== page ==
Rural Scholars Busy with Workshops
The Rural Scholars program works to connect middle schoolers and high schoolers living in Columbiana County to their local surroundings and beyond. This has never been more apparent than from a summer full of four separate week-long workshops, and an autumn full of different career exploration workshops. The Rural Scholars Program currently has 94 students enrolled, paired with 18 undergraduate mentors.
The summer kicked off with “Locationology,” the program directed towards 10th graders. Scholars were able to discover their own roots, while also better understanding the history of the area. Students were invited to explore the Salem Historical Society, learning about the history of the town.
They gained an appreciation for the history of the land itself, testing out the chemical composition of water in the area, while learning about local mine reclamation. Scholars also experienced local businesses, such as Pier 48 Stevedoring LLC and CIMBAR Performance Minerals. The capstone project of this experience was a student-led debate on Harper’s Ferry. Scholars spent the week researching information for both sides of the issue and creating their persuasive arguments. On the last day of the workshop, students put their research into action with a town hall debate.
The next week took 11th and some 10th graders to the Kent Campus to get a feel for the reality of college life. “College Bootcamp” had scholars living on campus for the week, experiencing meal plans and residence hall life. Students also attended real college classes in math, composition, biology and First Year Experience. Scholars also explored the campus, including the May 4th Visitor center and the Recreation Center.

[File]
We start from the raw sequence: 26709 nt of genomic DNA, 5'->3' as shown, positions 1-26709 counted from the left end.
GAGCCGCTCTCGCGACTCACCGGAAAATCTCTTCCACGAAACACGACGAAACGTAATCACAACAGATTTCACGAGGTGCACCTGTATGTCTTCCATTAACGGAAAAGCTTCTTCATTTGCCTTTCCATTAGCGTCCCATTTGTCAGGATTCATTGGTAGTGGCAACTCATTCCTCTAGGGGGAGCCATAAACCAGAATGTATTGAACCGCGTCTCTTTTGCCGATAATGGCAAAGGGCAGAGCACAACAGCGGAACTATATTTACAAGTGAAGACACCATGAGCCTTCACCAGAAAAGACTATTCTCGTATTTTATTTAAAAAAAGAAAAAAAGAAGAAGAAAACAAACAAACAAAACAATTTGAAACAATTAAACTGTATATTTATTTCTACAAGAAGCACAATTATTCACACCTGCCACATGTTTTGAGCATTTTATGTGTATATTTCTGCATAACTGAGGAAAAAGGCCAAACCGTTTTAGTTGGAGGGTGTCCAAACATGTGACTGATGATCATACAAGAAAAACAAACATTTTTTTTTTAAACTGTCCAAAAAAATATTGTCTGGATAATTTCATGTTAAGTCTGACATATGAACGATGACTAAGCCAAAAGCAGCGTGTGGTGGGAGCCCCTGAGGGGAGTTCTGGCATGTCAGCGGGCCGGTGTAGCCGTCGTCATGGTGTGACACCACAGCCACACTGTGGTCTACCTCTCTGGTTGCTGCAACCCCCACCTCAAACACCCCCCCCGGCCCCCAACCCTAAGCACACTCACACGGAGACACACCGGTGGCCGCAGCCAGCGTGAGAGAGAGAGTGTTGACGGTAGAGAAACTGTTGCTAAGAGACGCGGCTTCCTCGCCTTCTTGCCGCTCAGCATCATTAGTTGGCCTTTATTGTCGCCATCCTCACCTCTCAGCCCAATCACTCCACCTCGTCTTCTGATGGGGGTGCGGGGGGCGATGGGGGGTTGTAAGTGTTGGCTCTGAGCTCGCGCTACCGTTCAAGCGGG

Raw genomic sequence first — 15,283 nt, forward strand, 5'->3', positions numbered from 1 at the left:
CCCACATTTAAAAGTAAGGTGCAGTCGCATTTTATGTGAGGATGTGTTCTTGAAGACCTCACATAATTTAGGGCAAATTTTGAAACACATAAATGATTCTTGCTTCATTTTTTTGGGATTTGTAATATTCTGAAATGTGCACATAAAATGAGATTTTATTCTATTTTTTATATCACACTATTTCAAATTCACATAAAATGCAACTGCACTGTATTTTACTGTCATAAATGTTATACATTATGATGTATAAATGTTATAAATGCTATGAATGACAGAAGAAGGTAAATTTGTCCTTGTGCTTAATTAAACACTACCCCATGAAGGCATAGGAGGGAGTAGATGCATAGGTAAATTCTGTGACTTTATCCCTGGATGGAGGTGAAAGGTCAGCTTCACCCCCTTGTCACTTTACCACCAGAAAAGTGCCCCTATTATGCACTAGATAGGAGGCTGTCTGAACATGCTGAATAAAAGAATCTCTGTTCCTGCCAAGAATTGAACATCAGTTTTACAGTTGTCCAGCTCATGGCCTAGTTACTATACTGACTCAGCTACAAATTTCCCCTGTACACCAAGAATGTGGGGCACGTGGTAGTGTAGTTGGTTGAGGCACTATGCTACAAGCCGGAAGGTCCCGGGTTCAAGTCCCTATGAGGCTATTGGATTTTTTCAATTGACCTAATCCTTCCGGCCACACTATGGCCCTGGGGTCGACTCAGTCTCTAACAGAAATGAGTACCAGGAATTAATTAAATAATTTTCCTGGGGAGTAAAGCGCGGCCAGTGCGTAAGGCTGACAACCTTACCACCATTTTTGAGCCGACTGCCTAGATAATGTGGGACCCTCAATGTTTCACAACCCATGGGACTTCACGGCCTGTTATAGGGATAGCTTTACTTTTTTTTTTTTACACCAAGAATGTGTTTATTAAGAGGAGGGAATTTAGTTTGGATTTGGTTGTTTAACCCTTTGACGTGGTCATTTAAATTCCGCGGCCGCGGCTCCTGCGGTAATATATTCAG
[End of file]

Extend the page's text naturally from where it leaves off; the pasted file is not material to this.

They networked with various departments on campus, including the Cultural Café to talk with international students and the LGBTQ center. Although the week had many fun activities, such as kayaking and rock-wall climbing, one scholar stated that the most useful thing learned from the week was “how to navigate through campus and how to be prepared for real college courses.”
The final two week-long summer workshops were held in July, starting with “Soil and Water Explorations,” targeting the seventhth and eigthth grade cohort. The week began with a trip to Coldwell’s Timber Farm in Salineville where scholars learned about the business of forestry, including how to determine the potential profit of cutting down a tree for timber.
The next day, scholars jumped into Beaver Creek, catching macroinvertebrates to determine water quality. One student specified how Beaver Creek changed his view of the bigger picture, saying: “I learned to keep the creek clean and the ground beneath it. They taught us to always take care and responsibility, not just for Beaver Creek, but everywhere if we want to keep things alive.”
Another top hit of the week was the visit to Conkle Farm in Hanoverton where scholars learned about raising cows. The week ended with the students testing some soil cores of their own, along with a search for microbiological life in pond water.